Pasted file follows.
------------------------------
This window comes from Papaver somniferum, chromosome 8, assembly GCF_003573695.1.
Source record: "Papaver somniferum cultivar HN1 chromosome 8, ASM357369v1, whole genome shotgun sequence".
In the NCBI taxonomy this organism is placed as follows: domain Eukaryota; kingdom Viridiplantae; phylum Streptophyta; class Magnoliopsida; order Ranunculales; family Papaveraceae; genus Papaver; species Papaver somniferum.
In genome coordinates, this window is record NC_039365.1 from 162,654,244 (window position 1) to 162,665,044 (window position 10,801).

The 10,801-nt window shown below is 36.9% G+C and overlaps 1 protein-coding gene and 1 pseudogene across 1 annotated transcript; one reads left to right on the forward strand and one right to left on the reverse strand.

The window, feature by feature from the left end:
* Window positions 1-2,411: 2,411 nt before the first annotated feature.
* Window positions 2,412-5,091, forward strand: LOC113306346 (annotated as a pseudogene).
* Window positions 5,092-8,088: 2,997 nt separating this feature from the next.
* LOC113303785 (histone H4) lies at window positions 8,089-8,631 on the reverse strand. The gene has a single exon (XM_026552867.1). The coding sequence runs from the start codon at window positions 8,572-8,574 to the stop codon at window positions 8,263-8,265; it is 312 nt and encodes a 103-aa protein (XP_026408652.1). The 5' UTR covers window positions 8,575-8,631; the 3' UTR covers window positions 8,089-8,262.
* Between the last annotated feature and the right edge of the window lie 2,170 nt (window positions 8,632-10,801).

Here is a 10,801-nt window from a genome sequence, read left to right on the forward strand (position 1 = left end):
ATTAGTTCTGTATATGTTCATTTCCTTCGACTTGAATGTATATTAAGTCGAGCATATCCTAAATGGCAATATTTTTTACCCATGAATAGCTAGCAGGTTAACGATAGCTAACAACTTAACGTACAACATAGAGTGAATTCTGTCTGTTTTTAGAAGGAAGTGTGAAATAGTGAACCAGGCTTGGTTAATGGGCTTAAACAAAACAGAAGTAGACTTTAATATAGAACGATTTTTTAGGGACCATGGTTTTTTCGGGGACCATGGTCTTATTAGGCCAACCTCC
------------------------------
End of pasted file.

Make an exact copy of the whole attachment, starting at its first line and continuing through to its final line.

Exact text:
This window comes from Papaver somniferum, chromosome 8, assembly GCF_003573695.1.
Source record: "Papaver somniferum cultivar HN1 chromosome 8, ASM357369v1, whole genome shotgun sequence".
In the NCBI taxonomy this organism is placed as follows: domain Eukaryota; kingdom Viridiplantae; phylum Streptophyta; class Magnoliopsida; order Ranunculales; family Papaveraceae; genus Papaver; species Papaver somniferum.
In genome coordinates, this window is record NC_039365.1 from 162,654,244 (window position 1) to 162,665,044 (window position 10,801).

The 10,801-nt window shown below is 36.9% G+C and overlaps 1 protein-coding gene and 1 pseudogene across 1 annotated transcript; one reads left to right on the forward strand and one right to left on the reverse strand.

The window, feature by feature from the left end:
* Window positions 1-2,411: 2,411 nt before the first annotated feature.
* Window positions 2,412-5,091, forward strand: LOC113306346 (annotated as a pseudogene).
* Window positions 5,092-8,088: 2,997 nt separating this feature from the next.
* LOC113303785 (histone H4) lies at window positions 8,089-8,631 on the reverse strand. The gene has a single exon (XM_026552867.1). The coding sequence runs from the start codon at window positions 8,572-8,574 to the stop codon at window positions 8,263-8,265; it is 312 nt and encodes a 103-aa protein (XP_026408652.1). The 5' UTR covers window positions 8,575-8,631; the 3' UTR covers window positions 8,089-8,262.
* Between the last annotated feature and the right edge of the window lie 2,170 nt (window positions 8,632-10,801).

Here is a 10,801-nt window from a genome sequence, read left to right on the forward strand (position 1 = left end):
ATTAGTTCTGTATATGTTCATTTCCTTCGACTTGAATGTATATTAAGTCGAGCATATCCTAAATGGCAATATTTTTTACCCATGAATAGCTAGCAGGTTAACGATAGCTAACAACTTAACGTACAACATAGAGTGAATTCTGTCTGTTTTTAGAAGGAAGTGTGAAATAGTGAACCAGGCTTGGTTAATGGGCTTAAACAAAACAGAAGTAGACTTTAATATAGAACGATTTTTTAGGGACCATGGTTTTTTCGGGGACCATGGTCTTATTAGGCCAACCTCC